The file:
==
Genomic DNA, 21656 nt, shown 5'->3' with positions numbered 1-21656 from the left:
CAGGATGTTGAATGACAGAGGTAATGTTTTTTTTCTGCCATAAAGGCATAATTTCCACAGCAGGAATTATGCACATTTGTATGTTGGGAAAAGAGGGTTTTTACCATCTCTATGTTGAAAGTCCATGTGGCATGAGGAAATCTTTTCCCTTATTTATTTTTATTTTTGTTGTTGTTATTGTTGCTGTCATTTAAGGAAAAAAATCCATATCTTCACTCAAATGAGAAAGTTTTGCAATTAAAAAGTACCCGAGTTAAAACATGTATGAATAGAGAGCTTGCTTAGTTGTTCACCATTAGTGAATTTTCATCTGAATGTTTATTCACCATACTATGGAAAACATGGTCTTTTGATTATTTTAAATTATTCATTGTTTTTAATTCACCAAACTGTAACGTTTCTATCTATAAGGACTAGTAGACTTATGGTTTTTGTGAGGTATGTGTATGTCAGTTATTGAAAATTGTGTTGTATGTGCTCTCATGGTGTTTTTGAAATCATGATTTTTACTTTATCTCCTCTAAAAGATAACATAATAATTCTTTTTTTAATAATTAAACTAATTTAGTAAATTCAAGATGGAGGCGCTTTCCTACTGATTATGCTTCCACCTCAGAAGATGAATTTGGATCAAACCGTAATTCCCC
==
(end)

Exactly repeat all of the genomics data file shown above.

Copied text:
Genomic DNA, 21656 nt, shown 5'->3' with positions numbered 1-21656 from the left:
CAGGATGTTGAATGACAGAGGTAATGTTTTTTTTCTGCCATAAAGGCATAATTTCCACAGCAGGAATTATGCACATTTGTATGTTGGGAAAAGAGGGTTTTTACCATCTCTATGTTGAAAGTCCATGTGGCATGAGGAAATCTTTTCCCTTATTTATTTTTATTTTTGTTGTTGTTATTGTTGCTGTCATTTAAGGAAAAAAATCCATATCTTCACTCAAATGAGAAAGTTTTGCAATTAAAAAGTACCCGAGTTAAAACATGTATGAATAGAGAGCTTGCTTAGTTGTTCACCATTAGTGAATTTTCATCTGAATGTTTATTCACCATACTATGGAAAACATGGTCTTTTGATTATTTTAAATTATTCATTGTTTTTAATTCACCAAACTGTAACGTTTCTATCTATAAGGACTAGTAGACTTATGGTTTTTGTGAGGTATGTGTATGTCAGTTATTGAAAATTGTGTTGTATGTGCTCTCATGGTGTTTTTGAAATCATGATTTTTACTTTATCTCCTCTAAAAGATAACATAATAATTCTTTTTTTAATAATTAAACTAATTTAGTAAATTCAAGATGGAGGCGCTTTCCTACTGATTATGCTTCCACCTCAGAAGATGAATTTGGATCAAACCGTAATTCCCC